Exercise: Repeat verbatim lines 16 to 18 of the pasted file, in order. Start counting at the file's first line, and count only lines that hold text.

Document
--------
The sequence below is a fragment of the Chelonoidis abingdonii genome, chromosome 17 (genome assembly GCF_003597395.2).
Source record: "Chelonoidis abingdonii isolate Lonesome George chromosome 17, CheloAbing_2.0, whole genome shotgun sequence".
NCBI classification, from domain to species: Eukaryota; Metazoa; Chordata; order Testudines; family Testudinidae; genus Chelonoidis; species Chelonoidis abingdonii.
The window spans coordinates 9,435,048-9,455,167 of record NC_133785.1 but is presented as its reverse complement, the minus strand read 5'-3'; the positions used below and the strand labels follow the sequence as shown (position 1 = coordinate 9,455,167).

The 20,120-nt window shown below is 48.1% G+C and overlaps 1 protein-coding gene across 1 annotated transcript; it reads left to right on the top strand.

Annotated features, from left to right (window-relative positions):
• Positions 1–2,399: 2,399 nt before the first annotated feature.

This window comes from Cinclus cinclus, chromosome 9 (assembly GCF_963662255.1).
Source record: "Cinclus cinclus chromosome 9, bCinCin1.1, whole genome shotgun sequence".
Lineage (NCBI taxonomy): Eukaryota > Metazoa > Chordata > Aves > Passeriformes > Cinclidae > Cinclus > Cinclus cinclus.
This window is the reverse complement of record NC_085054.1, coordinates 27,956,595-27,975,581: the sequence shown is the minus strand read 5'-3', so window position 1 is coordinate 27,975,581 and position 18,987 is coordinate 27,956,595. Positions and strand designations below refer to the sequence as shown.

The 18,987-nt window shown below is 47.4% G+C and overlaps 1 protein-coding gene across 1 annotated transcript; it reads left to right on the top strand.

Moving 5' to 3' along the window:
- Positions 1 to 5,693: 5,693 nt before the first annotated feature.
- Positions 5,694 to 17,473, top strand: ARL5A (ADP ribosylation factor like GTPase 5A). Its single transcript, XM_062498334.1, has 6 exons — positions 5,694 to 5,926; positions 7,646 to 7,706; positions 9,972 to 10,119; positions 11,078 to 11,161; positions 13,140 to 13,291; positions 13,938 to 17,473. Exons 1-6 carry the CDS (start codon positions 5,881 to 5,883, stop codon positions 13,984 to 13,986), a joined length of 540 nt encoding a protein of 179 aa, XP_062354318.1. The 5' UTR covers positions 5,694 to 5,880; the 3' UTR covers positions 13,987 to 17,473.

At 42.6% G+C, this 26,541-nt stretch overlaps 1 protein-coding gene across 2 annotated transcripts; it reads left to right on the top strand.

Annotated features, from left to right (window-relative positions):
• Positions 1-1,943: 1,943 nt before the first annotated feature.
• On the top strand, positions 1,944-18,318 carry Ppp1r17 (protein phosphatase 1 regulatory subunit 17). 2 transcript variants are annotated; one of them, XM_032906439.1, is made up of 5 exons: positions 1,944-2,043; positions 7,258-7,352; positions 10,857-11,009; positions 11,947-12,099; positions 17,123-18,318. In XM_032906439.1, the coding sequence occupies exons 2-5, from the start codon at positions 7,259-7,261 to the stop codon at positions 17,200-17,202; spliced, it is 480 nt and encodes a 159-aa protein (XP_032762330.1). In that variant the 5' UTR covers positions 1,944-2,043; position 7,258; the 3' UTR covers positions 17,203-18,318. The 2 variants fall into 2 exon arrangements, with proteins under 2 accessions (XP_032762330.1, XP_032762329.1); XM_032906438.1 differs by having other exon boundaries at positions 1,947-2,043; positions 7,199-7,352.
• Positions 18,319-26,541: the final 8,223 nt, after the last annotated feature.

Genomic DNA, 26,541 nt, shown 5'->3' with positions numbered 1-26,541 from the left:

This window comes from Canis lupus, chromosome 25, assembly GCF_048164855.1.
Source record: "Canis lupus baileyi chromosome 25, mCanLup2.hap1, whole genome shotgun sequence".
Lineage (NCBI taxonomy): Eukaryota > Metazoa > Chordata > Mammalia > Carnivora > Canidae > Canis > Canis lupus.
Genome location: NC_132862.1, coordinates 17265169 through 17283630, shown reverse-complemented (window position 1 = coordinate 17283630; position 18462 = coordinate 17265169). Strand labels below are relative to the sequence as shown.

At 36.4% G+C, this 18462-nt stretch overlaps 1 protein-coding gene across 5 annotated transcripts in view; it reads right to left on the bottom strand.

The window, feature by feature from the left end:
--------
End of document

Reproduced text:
At 42.6% G+C, this 26,541-nt stretch overlaps 1 protein-coding gene across 2 annotated transcripts; it reads left to right on the top strand.

Annotated features, from left to right (window-relative positions):
• Positions 1-1,943: 1,943 nt before the first annotated feature.